San José, Costa Rica, since 1956

New Marina Rules Moored by Errors

The Constitutional Chamber of the Supreme Court (Sala IV) has rejected a bill that would update regulations on marina and tourist docks.

While proponents insist the bill would increase environmental protections over current rules, which come from a 1998 marina law, the Sala IV ruled just the opposite.

The court found that the law was unconstitutional in both its content and its path through the Legislative Assembly, and it violated environmental principles.

Among other reforms, the bill allowed developers to receive a conditional concession from the municipality before it has finished with its environmental permitting process. The court ruled the reform unconstitutional, saying it effectively allowed developers a concession before their project is shown to be environmentally viable.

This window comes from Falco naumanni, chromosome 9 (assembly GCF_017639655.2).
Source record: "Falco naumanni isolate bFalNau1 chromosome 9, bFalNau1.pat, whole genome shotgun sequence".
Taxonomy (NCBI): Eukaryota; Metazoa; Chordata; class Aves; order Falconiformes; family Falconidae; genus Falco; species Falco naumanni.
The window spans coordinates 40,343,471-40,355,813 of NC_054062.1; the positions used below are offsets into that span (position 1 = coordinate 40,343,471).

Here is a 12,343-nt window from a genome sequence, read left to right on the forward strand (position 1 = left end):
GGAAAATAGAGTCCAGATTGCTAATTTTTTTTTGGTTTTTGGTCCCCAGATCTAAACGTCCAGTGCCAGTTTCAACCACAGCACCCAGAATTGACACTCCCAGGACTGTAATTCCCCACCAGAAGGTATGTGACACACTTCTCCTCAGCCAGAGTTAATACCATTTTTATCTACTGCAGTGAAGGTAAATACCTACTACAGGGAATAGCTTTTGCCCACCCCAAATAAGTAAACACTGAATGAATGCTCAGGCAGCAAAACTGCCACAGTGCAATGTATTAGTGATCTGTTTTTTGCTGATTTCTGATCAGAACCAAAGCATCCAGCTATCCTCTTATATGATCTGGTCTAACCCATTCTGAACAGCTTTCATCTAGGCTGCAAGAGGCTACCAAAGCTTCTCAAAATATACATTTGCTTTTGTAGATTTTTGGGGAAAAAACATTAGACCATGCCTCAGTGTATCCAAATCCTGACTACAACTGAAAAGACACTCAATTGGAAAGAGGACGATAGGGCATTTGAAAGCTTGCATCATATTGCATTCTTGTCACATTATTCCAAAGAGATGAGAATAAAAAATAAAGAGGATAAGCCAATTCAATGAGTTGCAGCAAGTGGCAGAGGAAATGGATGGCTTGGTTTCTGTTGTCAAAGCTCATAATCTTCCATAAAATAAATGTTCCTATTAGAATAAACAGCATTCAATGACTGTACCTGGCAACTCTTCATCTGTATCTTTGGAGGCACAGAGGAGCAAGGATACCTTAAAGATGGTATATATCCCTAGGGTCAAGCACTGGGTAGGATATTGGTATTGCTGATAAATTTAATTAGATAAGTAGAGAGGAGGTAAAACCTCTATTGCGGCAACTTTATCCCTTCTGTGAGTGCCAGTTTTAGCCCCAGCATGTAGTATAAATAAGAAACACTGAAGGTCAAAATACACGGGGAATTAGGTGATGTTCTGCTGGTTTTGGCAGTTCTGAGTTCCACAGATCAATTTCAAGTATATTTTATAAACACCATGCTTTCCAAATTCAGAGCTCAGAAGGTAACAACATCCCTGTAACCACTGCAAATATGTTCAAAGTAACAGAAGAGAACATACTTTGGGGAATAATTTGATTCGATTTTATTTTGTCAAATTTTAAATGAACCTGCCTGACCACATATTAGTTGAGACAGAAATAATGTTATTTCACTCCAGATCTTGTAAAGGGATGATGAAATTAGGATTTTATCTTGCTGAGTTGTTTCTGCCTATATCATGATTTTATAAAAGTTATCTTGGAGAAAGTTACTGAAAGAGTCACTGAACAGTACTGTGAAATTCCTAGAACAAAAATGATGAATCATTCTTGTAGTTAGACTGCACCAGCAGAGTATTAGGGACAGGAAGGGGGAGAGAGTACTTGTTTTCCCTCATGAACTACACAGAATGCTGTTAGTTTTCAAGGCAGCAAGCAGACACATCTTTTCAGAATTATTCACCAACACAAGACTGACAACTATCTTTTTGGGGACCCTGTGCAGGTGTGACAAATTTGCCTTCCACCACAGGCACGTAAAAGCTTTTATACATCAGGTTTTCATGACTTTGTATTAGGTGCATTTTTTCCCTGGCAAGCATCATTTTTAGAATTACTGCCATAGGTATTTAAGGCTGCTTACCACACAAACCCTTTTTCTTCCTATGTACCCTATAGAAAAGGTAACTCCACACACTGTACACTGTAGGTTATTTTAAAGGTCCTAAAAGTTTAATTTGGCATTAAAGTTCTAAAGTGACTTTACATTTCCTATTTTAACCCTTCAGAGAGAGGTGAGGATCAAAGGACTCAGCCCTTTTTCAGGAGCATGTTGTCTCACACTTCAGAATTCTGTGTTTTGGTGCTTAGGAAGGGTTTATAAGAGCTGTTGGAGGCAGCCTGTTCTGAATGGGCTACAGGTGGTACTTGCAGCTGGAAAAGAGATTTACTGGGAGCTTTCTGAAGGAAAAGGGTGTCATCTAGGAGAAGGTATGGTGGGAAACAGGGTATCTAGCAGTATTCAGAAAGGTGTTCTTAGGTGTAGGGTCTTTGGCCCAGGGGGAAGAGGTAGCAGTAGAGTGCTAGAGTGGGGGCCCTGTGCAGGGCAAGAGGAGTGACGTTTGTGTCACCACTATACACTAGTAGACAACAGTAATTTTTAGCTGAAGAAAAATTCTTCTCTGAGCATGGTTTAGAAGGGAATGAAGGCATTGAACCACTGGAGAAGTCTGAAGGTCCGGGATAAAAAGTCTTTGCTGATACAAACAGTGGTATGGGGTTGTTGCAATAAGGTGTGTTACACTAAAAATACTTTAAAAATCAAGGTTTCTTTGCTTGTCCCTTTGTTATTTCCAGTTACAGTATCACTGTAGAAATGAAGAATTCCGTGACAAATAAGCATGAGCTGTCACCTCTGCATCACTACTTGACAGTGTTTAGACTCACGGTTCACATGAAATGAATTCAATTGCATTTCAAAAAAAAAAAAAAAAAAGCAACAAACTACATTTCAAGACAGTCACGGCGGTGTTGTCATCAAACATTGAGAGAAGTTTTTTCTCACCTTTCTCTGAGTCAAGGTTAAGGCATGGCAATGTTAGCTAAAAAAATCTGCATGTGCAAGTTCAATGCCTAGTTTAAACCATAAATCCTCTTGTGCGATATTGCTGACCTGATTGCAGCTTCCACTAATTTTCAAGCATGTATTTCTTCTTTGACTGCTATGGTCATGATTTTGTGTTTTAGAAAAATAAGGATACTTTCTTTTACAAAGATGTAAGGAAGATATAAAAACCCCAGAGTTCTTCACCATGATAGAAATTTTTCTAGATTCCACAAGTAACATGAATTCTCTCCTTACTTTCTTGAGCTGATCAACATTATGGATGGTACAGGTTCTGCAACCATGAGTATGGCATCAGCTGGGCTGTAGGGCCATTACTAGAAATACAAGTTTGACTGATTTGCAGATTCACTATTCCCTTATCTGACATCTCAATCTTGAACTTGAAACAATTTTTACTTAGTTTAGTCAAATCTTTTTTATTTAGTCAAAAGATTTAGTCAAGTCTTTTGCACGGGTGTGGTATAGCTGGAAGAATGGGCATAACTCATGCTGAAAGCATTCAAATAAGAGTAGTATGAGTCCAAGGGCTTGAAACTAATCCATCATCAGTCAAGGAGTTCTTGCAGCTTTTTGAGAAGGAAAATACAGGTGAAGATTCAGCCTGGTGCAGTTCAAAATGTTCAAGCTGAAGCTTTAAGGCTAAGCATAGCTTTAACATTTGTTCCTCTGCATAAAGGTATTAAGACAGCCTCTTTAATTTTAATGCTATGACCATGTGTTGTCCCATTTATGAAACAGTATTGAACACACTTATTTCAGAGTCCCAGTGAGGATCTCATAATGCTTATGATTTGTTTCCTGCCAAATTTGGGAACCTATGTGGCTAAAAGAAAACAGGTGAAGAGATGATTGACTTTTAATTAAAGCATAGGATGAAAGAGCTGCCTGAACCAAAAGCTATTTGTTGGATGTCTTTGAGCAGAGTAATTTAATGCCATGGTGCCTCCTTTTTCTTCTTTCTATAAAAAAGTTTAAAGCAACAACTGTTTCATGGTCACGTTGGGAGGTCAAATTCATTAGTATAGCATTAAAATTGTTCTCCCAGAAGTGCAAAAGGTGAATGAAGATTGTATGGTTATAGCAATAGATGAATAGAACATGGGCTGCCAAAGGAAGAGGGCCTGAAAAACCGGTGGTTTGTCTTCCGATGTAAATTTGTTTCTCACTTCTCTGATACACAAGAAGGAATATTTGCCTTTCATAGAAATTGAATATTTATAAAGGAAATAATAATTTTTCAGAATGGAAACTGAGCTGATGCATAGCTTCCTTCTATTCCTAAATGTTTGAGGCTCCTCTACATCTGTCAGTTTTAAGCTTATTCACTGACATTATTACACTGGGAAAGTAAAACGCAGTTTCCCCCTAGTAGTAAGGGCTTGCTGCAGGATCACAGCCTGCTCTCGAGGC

Currently, developers must have an environmental impact report approved by the Environment Ministry s Technical Secretariat (SETENA) before applying for their concessions, which are approved by local municipalities.

The court also found that legislators did not adequately consult local municipalities and a list of central government agencies before voting on the legislation. The bill now goes back to commission for corrections to the text.

Leland Baxter-Neal


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